Lots of pot questions for Liquor Control Board


The phone has been ringing off the hook at the state Liquor Control Board since the passage of Initiative 502, with most callers asking how to become a producer and retailer of marijuana for recreational use, an agency spokesman said Thursday.

The agency, which is charged with regulating recreational marijuana — similar to its previous role in regulating spirits — has received 160 phone calls about how to get into the marijuana business, including 93 between 8 a.m. and 1:30 p.m. Wednesday, spokesman Brian Smith said.

The agency also has received 63 email inquiries about the subject, as well as several out-of-state and international phone calls, he said.

The Liquor Control Board wasn’t the only agency hearing from people about I-502, which sets a standard for regulating and taxing marijuana.

Tax questions, too

The state Department of Revenue — typically a starting point for those seeking a business license — had received about 100 phone calls since Wednesday morning, spokesman Mike Gowrylow said.

“Several callers have indicated that they know that LCB will be determining or limiting how many retail outlets will be allowed in a specific area, so they all want to be first in line to make sure they get one,” he said in an email to The Olympian. He added that many callers were unaware that the implementation date is a year from now.

Although the initiative takes effect Dec. 6, there still are many details to be worked out for producing, processing and retailing, Smith said.

The initiative simply provided a “framework” for recreational marijuana use, he said.

“We do expect to take the full year to craft the rules,” he said, adding that the agency will communicate with the U.S. Department of Justice, as well as state agencies. A “fully functioning marijuana market” is not expected until 2014, he said. It also means more jobs for the LCB, which plans to add 35 full-time equivalents by the end of 2013, although that could evolve over time, Smith said. LCB employment is set to fall to 250 from more than 1,400 once its liquor distribution center closes, he said.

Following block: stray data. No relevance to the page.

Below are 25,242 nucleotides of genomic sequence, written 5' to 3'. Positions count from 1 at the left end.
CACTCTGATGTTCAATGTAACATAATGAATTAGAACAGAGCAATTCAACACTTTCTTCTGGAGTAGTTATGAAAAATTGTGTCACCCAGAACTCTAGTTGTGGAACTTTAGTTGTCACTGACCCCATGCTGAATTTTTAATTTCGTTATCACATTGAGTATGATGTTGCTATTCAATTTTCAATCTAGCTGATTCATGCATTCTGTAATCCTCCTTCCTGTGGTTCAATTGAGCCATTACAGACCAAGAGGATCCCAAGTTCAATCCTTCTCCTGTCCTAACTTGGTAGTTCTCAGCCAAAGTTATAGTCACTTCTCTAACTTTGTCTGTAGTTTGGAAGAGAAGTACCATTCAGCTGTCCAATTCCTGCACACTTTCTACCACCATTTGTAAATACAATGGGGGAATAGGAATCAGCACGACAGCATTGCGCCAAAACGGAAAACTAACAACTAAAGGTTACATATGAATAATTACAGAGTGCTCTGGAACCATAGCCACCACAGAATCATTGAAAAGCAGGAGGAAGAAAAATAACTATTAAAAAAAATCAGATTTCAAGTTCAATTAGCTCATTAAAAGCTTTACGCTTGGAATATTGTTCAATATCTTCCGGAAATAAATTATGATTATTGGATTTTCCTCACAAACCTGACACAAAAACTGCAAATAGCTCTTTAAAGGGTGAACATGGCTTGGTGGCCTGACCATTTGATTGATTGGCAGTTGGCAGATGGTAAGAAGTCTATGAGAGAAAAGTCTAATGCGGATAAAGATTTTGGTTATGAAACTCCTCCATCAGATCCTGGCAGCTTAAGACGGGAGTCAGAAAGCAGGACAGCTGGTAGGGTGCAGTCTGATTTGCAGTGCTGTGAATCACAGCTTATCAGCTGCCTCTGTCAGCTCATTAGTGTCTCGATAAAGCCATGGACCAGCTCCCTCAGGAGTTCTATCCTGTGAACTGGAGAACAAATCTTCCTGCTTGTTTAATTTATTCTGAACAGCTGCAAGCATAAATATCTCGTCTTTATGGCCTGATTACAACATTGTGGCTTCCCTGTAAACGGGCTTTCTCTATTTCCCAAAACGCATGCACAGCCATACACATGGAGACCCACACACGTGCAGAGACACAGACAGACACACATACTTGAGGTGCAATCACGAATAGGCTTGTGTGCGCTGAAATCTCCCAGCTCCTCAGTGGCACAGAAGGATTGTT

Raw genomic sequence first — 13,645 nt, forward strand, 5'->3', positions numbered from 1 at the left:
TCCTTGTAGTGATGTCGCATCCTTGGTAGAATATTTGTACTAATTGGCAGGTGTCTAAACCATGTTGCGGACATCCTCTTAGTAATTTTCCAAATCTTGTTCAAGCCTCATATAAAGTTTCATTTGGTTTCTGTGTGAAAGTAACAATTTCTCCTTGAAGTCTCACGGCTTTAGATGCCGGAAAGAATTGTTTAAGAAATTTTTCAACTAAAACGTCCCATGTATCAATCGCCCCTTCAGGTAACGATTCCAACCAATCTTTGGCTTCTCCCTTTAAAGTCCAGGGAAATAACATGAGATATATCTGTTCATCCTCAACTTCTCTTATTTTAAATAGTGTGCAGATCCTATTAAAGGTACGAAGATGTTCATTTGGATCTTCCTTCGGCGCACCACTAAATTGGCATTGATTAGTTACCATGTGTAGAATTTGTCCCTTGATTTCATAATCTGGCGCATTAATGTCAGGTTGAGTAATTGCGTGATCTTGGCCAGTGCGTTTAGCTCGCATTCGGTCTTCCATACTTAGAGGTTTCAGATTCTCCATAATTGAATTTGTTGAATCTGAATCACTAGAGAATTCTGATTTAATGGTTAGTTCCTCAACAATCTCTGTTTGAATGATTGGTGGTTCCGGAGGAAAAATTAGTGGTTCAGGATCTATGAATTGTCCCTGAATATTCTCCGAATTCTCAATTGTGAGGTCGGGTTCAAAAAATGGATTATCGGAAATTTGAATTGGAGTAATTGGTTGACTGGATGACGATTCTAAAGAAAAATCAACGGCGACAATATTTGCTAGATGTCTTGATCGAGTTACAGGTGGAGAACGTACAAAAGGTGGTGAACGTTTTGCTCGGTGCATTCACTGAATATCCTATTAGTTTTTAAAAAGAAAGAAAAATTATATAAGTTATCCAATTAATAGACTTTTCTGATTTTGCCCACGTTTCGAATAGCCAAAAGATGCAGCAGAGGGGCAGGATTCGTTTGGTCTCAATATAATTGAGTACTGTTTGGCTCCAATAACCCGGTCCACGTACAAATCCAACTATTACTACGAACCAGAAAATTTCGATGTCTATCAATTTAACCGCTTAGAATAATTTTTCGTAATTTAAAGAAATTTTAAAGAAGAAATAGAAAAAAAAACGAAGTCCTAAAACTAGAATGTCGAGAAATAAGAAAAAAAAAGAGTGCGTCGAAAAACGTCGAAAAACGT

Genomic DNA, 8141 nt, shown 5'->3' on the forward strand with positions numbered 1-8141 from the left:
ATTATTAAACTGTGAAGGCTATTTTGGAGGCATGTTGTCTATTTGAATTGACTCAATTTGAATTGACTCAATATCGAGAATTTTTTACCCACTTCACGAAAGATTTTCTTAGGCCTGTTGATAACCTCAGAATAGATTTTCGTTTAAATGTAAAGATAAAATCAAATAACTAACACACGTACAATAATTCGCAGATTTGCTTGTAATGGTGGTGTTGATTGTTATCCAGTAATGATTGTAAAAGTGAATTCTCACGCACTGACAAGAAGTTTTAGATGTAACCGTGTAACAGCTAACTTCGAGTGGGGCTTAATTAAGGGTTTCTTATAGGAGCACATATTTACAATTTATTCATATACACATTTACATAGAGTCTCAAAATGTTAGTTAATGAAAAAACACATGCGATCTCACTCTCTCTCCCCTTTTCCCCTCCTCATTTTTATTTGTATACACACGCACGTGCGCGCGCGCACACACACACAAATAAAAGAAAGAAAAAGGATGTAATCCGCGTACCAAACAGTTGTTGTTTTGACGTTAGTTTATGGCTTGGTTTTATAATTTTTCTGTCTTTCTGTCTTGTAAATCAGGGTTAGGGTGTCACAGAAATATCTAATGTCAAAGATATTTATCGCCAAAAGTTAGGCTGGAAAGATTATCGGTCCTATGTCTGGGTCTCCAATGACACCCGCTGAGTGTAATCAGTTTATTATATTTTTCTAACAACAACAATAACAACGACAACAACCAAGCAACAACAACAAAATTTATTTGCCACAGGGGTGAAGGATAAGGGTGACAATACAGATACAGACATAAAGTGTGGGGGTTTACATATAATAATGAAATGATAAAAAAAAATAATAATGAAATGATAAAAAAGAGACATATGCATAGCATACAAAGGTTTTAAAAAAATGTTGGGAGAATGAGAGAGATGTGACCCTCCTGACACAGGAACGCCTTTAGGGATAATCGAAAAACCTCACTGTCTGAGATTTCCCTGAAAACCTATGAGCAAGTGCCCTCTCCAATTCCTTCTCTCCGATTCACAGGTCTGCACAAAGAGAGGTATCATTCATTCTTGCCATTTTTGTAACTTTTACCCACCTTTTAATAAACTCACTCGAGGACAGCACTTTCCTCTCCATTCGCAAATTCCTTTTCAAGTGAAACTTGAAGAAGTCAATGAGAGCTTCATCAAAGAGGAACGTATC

The Liquor Control Board has released a fact sheet about I-502. Here are a few details:

Licenses and fees: Licenses will be required for producers, processors and retailers. There will be a $250 application fee for each license and a $1,000 annual renewal fee.

Taxes: Producers, processors and retailers will pay a 25 percent excise tax, plus retailers will pay any additional state and local sales and use taxes. All funds from the excise taxes will be deposited into a dedicated marijuana fund.

Retail outlets: Stores will only be authorized to sell marijuana, marijuana products or paraphernalia, such as bongs and pipes, Smith said.

Possession: People can have one ounce of usable marijuana; 16 ounces of cannabis-infused product in solid form; 72 ounces of cannabis-infused product in liquid form; and marijuana-related drug paraphernalia.

Price: The state Office of Financial Management estimates a price of $12 per gram. Smith said that takes the excise tax into account, but not any sales taxes.

The Liquor Control Board and Office of Financial Management also will determine the number of retail outlets and licenses per county, based on population, security and safety.

Until June, when the state got out of the liquor business, the state operated 328 state-run and contract liquor stores, including five state-run stores and five contract stores each in Thurston County.

Patrick Seifert, the owner of Rainier Xpress, a medical marijuana collective garden on Legion Way in Olympia, thinks the federal government will prevent I-502 from being realized.

Seifert, who opened his business in February, said he got into the business after marijuana helped him kick a prescription-drug addiction he acquired following a car accident.

“Mark my words,” the 42-year-old Marine Corps veteran said Thursday. “It will never come to fruition.”

Rolf Boone: 360-754-5403

rboone@theolympian.com

theolympian.com/bizblog